For graphing problems, you have to show work (e.g., plot
specific points).
You won’t get much credit if it looks like
you could have just copied your picture from the output of
a graphing calculator.
Key concepts of section 1.1:
Function, domain, range
Increasing, decreasing, even, odd
[Have the students define these.]
Function: A
function
f
is a rule that associates values of
y
with values of
x
, so that each value of
x
is associated with
at most one value of
y
.
(Why “at most one value?”
Differential calculus – the subject of 92.141 – is about how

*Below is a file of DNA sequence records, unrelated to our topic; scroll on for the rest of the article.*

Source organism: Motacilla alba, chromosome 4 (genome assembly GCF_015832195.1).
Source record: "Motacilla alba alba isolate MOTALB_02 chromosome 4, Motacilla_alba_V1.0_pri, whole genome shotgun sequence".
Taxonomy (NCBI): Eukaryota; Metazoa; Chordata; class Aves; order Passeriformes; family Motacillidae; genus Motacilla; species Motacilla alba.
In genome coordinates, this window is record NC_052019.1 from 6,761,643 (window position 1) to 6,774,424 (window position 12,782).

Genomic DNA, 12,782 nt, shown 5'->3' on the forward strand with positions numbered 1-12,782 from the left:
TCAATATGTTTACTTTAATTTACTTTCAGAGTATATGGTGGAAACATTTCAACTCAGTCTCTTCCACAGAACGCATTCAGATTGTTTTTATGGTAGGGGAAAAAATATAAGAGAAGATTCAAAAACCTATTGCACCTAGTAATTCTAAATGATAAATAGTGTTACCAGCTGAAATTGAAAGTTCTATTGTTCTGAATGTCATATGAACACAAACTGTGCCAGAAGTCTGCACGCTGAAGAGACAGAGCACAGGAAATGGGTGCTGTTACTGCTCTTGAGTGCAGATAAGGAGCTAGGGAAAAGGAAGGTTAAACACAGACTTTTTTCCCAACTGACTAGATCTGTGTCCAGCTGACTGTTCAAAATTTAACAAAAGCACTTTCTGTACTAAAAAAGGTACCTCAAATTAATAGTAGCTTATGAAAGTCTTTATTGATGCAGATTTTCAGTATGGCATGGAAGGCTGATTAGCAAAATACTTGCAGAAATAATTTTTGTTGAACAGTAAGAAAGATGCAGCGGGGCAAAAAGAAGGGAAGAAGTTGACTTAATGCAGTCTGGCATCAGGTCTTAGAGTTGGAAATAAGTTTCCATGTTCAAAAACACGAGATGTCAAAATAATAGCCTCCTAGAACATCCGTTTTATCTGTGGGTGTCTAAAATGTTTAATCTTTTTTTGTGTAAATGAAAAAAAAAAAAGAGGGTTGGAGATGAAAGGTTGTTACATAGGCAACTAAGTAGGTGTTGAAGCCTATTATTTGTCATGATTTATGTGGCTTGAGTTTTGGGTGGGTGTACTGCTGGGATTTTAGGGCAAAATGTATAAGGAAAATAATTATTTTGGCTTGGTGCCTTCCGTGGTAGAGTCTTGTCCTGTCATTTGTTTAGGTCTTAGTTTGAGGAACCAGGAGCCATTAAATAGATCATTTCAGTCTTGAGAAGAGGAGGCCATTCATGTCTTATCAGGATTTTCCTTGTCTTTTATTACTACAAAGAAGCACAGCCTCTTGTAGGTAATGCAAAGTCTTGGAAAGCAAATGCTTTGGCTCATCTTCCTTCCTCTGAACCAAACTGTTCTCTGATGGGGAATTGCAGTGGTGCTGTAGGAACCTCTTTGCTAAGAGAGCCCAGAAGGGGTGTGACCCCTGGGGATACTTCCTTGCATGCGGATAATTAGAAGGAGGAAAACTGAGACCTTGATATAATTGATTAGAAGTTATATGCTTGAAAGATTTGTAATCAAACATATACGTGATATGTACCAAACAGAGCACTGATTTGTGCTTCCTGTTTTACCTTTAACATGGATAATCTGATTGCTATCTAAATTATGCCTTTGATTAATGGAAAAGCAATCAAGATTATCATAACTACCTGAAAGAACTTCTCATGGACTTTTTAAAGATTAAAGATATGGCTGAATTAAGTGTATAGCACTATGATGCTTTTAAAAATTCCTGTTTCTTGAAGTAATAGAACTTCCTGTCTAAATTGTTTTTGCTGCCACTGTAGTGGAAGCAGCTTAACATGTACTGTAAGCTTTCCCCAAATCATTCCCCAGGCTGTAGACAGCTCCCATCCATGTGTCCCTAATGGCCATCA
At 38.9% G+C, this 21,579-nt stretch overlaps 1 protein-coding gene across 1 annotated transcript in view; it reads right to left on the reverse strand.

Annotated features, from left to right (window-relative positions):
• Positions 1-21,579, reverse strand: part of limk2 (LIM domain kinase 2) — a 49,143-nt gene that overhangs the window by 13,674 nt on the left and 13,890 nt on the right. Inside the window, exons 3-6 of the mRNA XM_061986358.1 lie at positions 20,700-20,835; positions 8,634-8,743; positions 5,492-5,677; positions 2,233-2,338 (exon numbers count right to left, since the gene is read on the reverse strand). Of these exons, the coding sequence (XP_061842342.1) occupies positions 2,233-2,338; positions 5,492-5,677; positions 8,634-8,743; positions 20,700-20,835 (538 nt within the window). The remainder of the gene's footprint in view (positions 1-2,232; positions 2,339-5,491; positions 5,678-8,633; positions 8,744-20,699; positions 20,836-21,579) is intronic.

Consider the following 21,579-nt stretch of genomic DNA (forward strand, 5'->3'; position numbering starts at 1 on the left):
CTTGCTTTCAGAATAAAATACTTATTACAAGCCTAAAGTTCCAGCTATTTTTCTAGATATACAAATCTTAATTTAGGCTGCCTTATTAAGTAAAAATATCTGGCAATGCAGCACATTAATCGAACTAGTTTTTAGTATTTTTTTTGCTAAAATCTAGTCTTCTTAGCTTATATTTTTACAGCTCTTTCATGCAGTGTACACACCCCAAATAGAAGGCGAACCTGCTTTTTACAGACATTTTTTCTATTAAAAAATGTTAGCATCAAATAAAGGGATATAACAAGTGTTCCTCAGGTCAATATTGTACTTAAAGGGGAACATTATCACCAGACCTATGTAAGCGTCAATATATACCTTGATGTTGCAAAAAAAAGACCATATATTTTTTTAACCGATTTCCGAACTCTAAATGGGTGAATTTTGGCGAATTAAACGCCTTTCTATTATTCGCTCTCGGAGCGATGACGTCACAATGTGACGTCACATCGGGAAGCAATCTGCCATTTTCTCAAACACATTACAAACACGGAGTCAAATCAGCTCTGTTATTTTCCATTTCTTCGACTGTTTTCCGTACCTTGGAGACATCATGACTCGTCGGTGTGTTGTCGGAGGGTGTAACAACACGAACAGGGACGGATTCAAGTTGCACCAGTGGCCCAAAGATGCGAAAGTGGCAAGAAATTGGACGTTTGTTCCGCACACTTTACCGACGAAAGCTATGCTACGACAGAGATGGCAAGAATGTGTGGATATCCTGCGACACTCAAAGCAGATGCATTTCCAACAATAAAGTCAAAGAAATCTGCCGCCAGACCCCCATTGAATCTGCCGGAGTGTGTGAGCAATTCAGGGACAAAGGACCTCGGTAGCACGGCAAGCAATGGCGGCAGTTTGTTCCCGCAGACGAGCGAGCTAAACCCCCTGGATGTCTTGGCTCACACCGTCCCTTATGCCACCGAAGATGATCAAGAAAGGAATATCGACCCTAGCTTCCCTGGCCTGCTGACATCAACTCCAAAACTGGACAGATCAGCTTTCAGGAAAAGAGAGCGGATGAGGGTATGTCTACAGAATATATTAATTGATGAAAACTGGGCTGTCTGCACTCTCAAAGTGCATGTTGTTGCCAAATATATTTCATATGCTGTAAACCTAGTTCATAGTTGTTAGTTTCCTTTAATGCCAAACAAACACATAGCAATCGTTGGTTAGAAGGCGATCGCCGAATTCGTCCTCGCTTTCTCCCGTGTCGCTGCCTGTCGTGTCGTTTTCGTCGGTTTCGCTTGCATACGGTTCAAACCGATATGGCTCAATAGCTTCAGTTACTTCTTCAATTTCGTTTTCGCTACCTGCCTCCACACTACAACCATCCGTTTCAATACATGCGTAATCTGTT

a change in one variable effects another variable.
It’s best
suited to situations in which the value of one variable,
x
,
completely determines the value of another variable,
y
; we
call
x
and
y
the
independent
and
dependent
variables,
respectively.
Later we’ll see how the methods can be
applied to situations where
x
does not completely determine
y
, as in the case of the circle
x
2
+
y
2
= 1 for instance.)
Example:
f
(
x
) = 1 – 1/
x
is a function of
x
(it has one value
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x
is nonzero, and no values when
x
is zero).
Nonexample:
g
(
x
) =
±
sqrt(
x
) is not a function of
x
(it has
two values when
x
is positive).
Domain: The
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 Fall '11
 Staff
 Calculus, Probability theory, Order theory, Monotonic function, Convex function

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